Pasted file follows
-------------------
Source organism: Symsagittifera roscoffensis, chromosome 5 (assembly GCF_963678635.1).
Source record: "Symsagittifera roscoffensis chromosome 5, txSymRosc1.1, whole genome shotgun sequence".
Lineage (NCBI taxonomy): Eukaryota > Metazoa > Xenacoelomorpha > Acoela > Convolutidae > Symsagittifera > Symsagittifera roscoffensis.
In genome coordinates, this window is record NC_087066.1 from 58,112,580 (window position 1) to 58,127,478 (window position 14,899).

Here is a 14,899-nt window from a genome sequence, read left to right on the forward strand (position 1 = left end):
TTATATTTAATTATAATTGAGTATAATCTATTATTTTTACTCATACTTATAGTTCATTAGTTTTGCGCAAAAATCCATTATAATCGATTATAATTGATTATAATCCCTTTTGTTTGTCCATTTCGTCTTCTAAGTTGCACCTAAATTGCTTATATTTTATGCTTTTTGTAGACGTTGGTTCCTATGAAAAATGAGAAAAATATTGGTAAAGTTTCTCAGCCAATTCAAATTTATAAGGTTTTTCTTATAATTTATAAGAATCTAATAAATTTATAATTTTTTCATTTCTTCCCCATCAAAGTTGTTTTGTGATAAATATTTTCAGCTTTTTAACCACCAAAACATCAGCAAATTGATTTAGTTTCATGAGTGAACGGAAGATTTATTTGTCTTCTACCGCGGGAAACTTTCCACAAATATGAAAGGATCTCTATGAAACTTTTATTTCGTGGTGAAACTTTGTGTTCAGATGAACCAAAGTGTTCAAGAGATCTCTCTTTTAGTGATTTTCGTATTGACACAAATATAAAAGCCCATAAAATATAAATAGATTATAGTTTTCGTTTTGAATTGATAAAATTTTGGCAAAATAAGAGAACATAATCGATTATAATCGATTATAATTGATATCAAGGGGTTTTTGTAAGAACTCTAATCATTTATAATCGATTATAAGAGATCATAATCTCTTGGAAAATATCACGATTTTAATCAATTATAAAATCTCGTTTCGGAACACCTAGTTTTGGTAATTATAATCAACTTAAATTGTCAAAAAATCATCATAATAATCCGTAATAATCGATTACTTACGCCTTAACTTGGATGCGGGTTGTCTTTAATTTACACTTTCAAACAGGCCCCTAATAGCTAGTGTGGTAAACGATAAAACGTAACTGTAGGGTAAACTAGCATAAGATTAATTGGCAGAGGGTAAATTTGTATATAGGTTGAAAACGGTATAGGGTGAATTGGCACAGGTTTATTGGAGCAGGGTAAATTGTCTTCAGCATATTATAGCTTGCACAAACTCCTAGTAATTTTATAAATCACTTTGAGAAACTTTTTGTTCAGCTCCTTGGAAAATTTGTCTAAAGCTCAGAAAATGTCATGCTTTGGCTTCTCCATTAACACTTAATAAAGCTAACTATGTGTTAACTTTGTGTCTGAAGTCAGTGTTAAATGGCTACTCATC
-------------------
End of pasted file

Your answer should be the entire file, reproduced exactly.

Source organism: Symsagittifera roscoffensis, chromosome 5 (assembly GCF_963678635.1).
Source record: "Symsagittifera roscoffensis chromosome 5, txSymRosc1.1, whole genome shotgun sequence".
Lineage (NCBI taxonomy): Eukaryota > Metazoa > Xenacoelomorpha > Acoela > Convolutidae > Symsagittifera > Symsagittifera roscoffensis.
In genome coordinates, this window is record NC_087066.1 from 58,112,580 (window position 1) to 58,127,478 (window position 14,899).

Here is a 14,899-nt window from a genome sequence, read left to right on the forward strand (position 1 = left end):
TTATATTTAATTATAATTGAGTATAATCTATTATTTTTACTCATACTTATAGTTCATTAGTTTTGCGCAAAAATCCATTATAATCGATTATAATTGATTATAATCCCTTTTGTTTGTCCATTTCGTCTTCTAAGTTGCACCTAAATTGCTTATATTTTATGCTTTTTGTAGACGTTGGTTCCTATGAAAAATGAGAAAAATATTGGTAAAGTTTCTCAGCCAATTCAAATTTATAAGGTTTTTCTTATAATTTATAAGAATCTAATAAATTTATAATTTTTTCATTTCTTCCCCATCAAAGTTGTTTTGTGATAAATATTTTCAGCTTTTTAACCACCAAAACATCAGCAAATTGATTTAGTTTCATGAGTGAACGGAAGATTTATTTGTCTTCTACCGCGGGAAACTTTCCACAAATATGAAAGGATCTCTATGAAACTTTTATTTCGTGGTGAAACTTTGTGTTCAGATGAACCAAAGTGTTCAAGAGATCTCTCTTTTAGTGATTTTCGTATTGACACAAATATAAAAGCCCATAAAATATAAATAGATTATAGTTTTCGTTTTGAATTGATAAAATTTTGGCAAAATAAGAGAACATAATCGATTATAATCGATTATAATTGATATCAAGGGGTTTTTGTAAGAACTCTAATCATTTATAATCGATTATAAGAGATCATAATCTCTTGGAAAATATCACGATTTTAATCAATTATAAAATCTCGTTTCGGAACACCTAGTTTTGGTAATTATAATCAACTTAAATTGTCAAAAAATCATCATAATAATCCGTAATAATCGATTACTTACGCCTTAACTTGGATGCGGGTTGTCTTTAATTTACACTTTCAAACAGGCCCCTAATAGCTAGTGTGGTAAACGATAAAACGTAACTGTAGGGTAAACTAGCATAAGATTAATTGGCAGAGGGTAAATTTGTATATAGGTTGAAAACGGTATAGGGTGAATTGGCACAGGTTTATTGGAGCAGGGTAAATTGTCTTCAGCATATTATAGCTTGCACAAACTCCTAGTAATTTTATAAATCACTTTGAGAAACTTTTTGTTCAGCTCCTTGGAAAATTTGTCTAAAGCTCAGAAAATGTCATGCTTTGGCTTCTCCATTAACACTTAATAAAGCTAACTATGTGTTAACTTTGTGTCTGAAGTCAGTGTTAAATGGCTACTCATC